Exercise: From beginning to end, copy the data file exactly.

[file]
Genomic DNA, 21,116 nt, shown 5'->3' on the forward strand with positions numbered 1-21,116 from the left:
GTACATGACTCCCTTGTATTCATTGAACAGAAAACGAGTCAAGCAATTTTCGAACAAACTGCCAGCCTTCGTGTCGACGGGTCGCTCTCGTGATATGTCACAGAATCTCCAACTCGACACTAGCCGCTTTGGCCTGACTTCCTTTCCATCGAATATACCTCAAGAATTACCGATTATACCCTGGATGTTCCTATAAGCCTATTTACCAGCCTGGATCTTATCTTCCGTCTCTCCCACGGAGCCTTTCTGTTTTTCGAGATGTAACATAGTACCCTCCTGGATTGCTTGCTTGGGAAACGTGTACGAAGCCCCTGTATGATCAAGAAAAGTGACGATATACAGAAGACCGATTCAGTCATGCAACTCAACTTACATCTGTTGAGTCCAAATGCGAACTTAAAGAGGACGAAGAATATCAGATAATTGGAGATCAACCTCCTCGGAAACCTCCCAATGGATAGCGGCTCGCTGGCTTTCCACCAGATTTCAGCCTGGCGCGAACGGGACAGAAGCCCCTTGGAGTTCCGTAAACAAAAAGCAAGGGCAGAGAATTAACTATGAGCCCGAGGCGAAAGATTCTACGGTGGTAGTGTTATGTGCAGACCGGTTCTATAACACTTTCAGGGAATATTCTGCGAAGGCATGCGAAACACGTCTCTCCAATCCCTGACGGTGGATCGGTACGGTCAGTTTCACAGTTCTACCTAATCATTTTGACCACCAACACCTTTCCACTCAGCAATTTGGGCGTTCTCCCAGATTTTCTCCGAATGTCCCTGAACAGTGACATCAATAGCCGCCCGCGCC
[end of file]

Genomic DNA, 21,116 nt, shown 5'->3' on the forward strand with positions numbered 1-21,116 from the left:
GTACATGACTCCCTTGTATTCATTGAACAGAAAACGAGTCAAGCAATTTTCGAACAAACTGCCAGCCTTCGTGTCGACGGGTCGCTCTCGTGATATGTCACAGAATCTCCAACTCGACACTAGCCGCTTTGGCCTGACTTCCTTTCCATCGAATATACCTCAAGAATTACCGATTATACCCTGGATGTTCCTATAAGCCTATTTACCAGCCTGGATCTTATCTTCCGTCTCTCCCACGGAGCCTTTCTGTTTTTCGAGATGTAACATAGTACCCTCCTGGATTGCTTGCTTGGGAAACGTGTACGAAGCCCCTGTATGATCAAGAAAAGTGACGATATACAGAAGACCGATTCAGTCATGCAACTCAACTTACATCTGTTGAGTCCAAATGCGAACTTAAAGAGGACGAAGAATATCAGATAATTGGAGATCAACCTCCTCGGAAACCTCCCAATGGATAGCGGCTCGCTGGCTTTCCACCAGATTTCAGCCTGGCGCGAACGGGACAGAAGCCCCTTGGAGTTCCGTAAACAAAAAGCAAGGGCAGAGAATTAACTATGAGCCCGAGGCGAAAGATTCTACGGTGGTAGTGTTATGTGCAGACCGGTTCTATAACACTTTCAGGGAATATTCTGCGAAGGCATGCGAAACACGTCTCTCCAATCCCTGACGGTGGATCGGTACGGTCAGTTTCACAGTTCTACCTAATCATTTTGACCACCAACACCTTTCCACTCAGCAATTTGGGCGTTCTCCCAGATTTTCTCCGAATGTCCCTGAACAGTGACATCAATAGCCGCCCGCGCC